The Taser's Edge

On the importance of keeping history complicated and confusing

I think that it’s the transition’s fault.  Classes ended (Divinity School career ended!), and a bit of a break before work began.  So I’ve gotten out of the groove, and I’ve already heard some complaints about it.  Actually, even as I write this, Holly is mocking my non-blogging ways.

In this past week, I have read No Bars to Manhood by Fr. Daniel Berrigan.  He wrote it from his prison cell after going to jail for his participation in the Catonsville Nine, an anti-war protest involving homemade napalm mixed with draft cards, perpetrated by radical Catholics:

Something really works on my heart at about 20 seconds into that video, when they all do the sign of the cross.  I’ll assume that it twists some of my regular readers’ hearts, minds, and stomachs in a more unpleasant way as the protesters begin to say the Our Father together a few seconds later.  And what does it mean?  What is the faithful Christian witness to Vietnam?

And is it possible to even talk about that question when, decades later, people my age and younger have grown up knowing the right answer about Vietnam, even though we lack any details of the complexity of the situation?  I’m relatively incredibly well-informed about politics and history, but I have to admit I know little more than a basic outline of Vietnam.  And it at least seems to be the case that the general population knows little about Vietnam or Iraq, but feels very comfortable likening them to each other.

For the record, my concern is that we must push ourselves to retain the complexity of history, that we work to notice the way that we often simplify history, and that we notice that there is real damage done when we oversimplify the story of our past.  It is a problem that most Americans can sum up the history of US-Vietnamese relations in a brief and blah sentence: “We went in, we lost, and we shouldn’t have been there.”  It is a problem despite the fact that that statement is basically true.  (Side note: This is the reason why I loved Timothy Tyson’s Blood Done Sign My Name.  The book has nothing to do with Vietnam.  Instead, in it Tyson complicates and complicates and complicates most lay understandings of civil rights in the US, forcing us to see that if a problem is real, then its solution will not be simple.)

I need to do a fuller review of No Bars to Manhood, however, because it is very interesting how Berrigan speaks of himself as suffering in prison in continuity with the martyrs of the Christian faith.  The book as a whole is a better historical document than a theological treatise, and I would like to have heard more from him on the particular point of what Christian martyrdom looks like in an American (and global) society of violence.  And as for that reference–“an American (and global) society of violence”–you can blame or thank Duke and Daniel Berrigan.  Because now I believe in it.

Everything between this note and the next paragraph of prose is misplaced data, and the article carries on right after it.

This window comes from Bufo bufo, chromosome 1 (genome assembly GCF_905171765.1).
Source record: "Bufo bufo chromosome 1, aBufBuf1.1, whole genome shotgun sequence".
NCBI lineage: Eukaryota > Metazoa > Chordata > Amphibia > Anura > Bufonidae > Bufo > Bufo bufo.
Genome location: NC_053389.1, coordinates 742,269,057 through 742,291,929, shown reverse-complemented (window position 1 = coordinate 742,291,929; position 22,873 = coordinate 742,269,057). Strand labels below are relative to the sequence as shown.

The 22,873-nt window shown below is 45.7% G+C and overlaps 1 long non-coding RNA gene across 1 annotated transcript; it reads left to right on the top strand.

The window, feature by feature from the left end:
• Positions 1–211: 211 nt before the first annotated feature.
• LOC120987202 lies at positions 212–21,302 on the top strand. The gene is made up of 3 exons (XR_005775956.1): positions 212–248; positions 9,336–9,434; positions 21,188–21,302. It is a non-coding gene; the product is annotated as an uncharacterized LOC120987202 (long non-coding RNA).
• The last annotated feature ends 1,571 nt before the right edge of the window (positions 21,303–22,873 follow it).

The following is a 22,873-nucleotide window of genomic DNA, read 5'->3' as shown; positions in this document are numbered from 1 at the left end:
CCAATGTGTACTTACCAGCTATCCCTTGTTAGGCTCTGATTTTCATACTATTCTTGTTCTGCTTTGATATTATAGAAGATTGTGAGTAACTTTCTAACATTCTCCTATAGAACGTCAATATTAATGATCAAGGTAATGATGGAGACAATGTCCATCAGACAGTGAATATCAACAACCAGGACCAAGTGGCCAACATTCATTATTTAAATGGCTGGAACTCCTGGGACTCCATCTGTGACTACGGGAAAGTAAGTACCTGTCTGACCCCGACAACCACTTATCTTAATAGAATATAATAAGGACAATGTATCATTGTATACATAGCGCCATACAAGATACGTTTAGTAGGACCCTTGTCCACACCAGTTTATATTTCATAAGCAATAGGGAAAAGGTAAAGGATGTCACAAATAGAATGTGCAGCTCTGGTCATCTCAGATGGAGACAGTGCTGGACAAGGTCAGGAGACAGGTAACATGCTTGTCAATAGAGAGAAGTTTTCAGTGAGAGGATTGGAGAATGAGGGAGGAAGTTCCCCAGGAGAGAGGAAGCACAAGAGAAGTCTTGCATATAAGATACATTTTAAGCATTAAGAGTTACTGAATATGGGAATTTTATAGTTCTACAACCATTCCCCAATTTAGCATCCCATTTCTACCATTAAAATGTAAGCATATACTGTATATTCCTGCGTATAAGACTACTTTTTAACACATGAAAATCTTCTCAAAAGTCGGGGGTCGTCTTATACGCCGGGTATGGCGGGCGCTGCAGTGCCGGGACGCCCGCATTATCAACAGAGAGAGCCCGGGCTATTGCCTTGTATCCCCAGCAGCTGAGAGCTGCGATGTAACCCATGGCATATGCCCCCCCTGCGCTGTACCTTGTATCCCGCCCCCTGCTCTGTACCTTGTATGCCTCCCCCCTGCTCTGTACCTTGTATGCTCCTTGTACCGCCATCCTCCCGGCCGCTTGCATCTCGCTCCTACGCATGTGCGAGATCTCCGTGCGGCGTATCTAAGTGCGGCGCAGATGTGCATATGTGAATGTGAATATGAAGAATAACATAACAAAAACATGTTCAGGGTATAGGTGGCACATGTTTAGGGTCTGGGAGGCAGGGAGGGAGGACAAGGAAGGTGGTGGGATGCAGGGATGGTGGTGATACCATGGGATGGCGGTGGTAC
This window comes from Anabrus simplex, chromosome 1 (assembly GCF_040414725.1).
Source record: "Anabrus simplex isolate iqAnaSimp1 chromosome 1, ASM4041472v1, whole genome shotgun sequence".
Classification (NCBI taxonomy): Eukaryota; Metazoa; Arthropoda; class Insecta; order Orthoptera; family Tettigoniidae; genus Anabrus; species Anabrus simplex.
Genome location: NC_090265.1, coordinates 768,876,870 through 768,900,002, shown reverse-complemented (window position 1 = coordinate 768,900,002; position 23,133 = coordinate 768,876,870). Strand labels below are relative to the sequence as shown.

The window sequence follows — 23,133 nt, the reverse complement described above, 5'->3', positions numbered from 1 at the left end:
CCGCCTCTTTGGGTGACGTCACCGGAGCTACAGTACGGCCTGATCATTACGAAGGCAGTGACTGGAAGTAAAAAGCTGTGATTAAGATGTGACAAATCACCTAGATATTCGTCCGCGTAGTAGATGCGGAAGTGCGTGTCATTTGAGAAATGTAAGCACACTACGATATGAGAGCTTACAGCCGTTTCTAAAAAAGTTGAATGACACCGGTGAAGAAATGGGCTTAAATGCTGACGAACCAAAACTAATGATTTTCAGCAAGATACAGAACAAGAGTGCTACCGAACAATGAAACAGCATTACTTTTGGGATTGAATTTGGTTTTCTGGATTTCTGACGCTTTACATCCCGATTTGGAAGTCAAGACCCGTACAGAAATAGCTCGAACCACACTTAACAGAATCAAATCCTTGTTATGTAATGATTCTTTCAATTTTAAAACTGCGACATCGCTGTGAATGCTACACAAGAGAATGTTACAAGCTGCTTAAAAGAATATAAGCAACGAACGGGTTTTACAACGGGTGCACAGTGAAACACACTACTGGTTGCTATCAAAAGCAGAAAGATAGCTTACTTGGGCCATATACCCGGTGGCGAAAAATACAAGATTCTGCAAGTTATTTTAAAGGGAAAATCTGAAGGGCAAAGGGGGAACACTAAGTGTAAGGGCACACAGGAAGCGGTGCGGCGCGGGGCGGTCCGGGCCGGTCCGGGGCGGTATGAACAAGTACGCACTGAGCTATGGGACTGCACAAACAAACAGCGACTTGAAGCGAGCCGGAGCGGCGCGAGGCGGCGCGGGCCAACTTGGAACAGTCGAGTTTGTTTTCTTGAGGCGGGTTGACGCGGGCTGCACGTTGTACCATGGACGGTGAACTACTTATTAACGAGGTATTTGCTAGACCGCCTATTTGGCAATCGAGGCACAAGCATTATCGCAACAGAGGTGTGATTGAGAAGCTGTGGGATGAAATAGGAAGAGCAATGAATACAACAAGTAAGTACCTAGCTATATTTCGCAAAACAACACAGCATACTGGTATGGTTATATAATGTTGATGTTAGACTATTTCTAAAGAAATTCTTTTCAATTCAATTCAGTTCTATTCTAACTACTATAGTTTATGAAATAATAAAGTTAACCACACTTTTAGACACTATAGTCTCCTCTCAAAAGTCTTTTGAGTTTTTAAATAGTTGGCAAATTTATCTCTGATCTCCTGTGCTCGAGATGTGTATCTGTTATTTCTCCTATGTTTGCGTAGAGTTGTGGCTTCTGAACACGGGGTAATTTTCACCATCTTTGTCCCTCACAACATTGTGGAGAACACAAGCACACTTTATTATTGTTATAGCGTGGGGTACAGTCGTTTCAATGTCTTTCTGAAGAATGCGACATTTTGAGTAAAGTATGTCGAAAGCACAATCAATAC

And now I’ll let Daniel (an award-winning poet as well as a still active activist) finish this post:

Albums Worth Injury, Volume A

This afternoon after church, I decided to go vinyl shopping.  Instead of Nice Price Books, I headed for the nearby Books Do Furnish a Room.  (The reason?  All used book stores are hurting, but Books Do Furnish a Room seems worse off than any of them.)  There I picked up four Albums Worth Injury, albums so good that I would trade my own physical well-being to be able to listen to them.

1. Combat Rock by The Clash

Tracks you almost certainly know and which you very certainly should like: “Rock the Casbah”, “Should I Stay or Should I Go?” (and M.I.A. fans will note the opening of “Straight to Hell” from its being sampled throughout her “Paper Planes”)

Injury worth sustaining: Fall from an 18 ft. ladder onto your left ankle.

2. After the Gold Rush by Neil Young

Songs you will like if you let yourself welcome the Whiny Crooner: Multitudes.

Injury worth sustaining:  Not one but three toenails lost when a door is opened across your bare foot.

3. Band on the Run by Paul McCartney

Reason some rabid Beatles fans I know and love do not know and love this album: Unknown, but it’s definitely not a good reason.

Injury worth sustaining: Falling down four flights of stairs in an old apartment building while wearing ancient and heavy rollerskates, resulting in a broken arm and leg, as well as a neck injury.

4. Blue by Joni Mitchell

Injury worth sustaining: Being trapped in an elevator shaft filled with so many snakes that you suffocate, and then slowly being crushed into a snake-and-you puree by the descending elevator, thereafter being drained into a human shaped ice cube tray, resuscitated by a mad scientist/vivisectionist, forced to do his evil bidding, which requires all your new snake faculties, including smelling in the dark with your snakey tongue, until you are chopped to bits by a garden hoe wielded by a burly Eastern Rite Catholic priest shouting about your hideous unnatural form, brought back to life by the tears of a child who finds your pieces in the garden and truly loves you, but then eaten by a hawk, which is eaten by a carnivorous feral pig, which is eaten by a badger, which is eaten by a hippo, which is hit by a truck, stuffed with you inside it, mounted, and then destroyed in a tragic fire, after which the smoke of your body smells real bad.

Conclusion: You should listen to this album.  You should listen to all of these albums.

N.B.: All injuries worth sustaining are subject to future revision.


Bonus: I also picked up a couple books (as it were a bookstore, after all).

1. No Bars to Manhood by Daniel Berrigan, S.J.–Radical sixties priest’s book written from his prison cell.

2. On the Geneology of Morality by Friedrich Nietzsche–I think you’ve probably heard of it, or at least the author.  The title accurately explains Nietzsche’s project in the work.